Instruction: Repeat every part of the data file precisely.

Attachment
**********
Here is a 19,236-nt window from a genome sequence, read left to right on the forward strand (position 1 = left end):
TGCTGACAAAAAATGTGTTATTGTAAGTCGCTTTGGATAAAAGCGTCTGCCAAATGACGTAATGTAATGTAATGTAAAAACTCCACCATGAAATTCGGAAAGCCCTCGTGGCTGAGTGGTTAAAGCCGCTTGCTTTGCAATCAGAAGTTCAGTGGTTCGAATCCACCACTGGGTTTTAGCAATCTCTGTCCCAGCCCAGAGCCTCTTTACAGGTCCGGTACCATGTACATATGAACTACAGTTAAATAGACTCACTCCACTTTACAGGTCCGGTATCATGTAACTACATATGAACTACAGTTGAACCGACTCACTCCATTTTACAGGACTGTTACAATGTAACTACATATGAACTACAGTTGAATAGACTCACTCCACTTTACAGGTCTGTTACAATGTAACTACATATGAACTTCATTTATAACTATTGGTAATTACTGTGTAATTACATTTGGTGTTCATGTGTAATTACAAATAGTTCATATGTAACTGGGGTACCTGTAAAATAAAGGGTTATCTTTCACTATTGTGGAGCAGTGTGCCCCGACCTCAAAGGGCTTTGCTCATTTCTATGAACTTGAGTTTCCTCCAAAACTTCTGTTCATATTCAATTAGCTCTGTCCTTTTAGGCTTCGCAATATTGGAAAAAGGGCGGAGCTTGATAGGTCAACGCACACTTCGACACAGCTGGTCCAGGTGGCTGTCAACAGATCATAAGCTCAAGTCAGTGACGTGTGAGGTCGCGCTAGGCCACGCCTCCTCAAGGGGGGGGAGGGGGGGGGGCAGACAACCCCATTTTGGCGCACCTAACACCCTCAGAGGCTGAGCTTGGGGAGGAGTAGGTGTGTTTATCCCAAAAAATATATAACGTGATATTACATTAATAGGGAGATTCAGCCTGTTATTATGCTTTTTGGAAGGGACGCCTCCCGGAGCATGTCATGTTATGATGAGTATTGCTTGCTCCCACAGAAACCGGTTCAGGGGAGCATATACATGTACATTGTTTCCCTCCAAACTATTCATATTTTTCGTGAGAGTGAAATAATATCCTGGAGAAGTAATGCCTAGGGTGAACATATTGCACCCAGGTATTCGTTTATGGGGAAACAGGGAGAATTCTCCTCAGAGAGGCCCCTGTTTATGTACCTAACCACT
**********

Here is a 19,236-nt window from a genome sequence, read left to right on the forward strand (position 1 = left end):
TGCTGACAAAAAATGTGTTATTGTAAGTCGCTTTGGATAAAAGCGTCTGCCAAATGACGTAATGTAATGTAATGTAAAAACTCCACCATGAAATTCGGAAAGCCCTCGTGGCTGAGTGGTTAAAGCCGCTTGCTTTGCAATCAGAAGTTCAGTGGTTCGAATCCACCACTGGGTTTTAGCAATCTCTGTCCCAGCCCAGAGCCTCTTTACAGGTCCGGTACCATGTACATATGAACTACAGTTAAATAGACTCACTCCACTTTACAGGTCCGGTATCATGTAACTACATATGAACTACAGTTGAACCGACTCACTCCATTTTACAGGACTGTTACAATGTAACTACATATGAACTACAGTTGAATAGACTCACTCCACTTTACAGGTCTGTTACAATGTAACTACATATGAACTTCATTTATAACTATTGGTAATTACTGTGTAATTACATTTGGTGTTCATGTGTAATTACAAATAGTTCATATGTAACTGGGGTACCTGTAAAATAAAGGGTTATCTTTCACTATTGTGGAGCAGTGTGCCCCGACCTCAAAGGGCTTTGCTCATTTCTATGAACTTGAGTTTCCTCCAAAACTTCTGTTCATATTCAATTAGCTCTGTCCTTTTAGGCTTCGCAATATTGGAAAAAGGGCGGAGCTTGATAGGTCAACGCACACTTCGACACAGCTGGTCCAGGTGGCTGTCAACAGATCATAAGCTCAAGTCAGTGACGTGTGAGGTCGCGCTAGGCCACGCCTCCTCAAGGGGGGGGAGGGGGGGGGGCAGACAACCCCATTTTGGCGCACCTAACACCCTCAGAGGCTGAGCTTGGGGAGGAGTAGGTGTGTTTATCCCAAAAAATATATAACGTGATATTACATTAATAGGGAGATTCAGCCTGTTATTATGCTTTTTGGAAGGGACGCCTCCCGGAGCATGTCATGTTATGATGAGTATTGCTTGCTCCCACAGAAACCGGTTCAGGGGAGCATATACATGTACATTGTTTCCCTCCAAACTATTCATATTTTTCGTGAGAGTGAAATAATATCCTGGAGAAGTAATGCCTAGGGTGAACATATTGCACCCAGGTATTCGTTTATGGGGAAACAGGGAGAATTCTCCTCAGAGAGGCCCCTGTTTATGTACCTAACCACT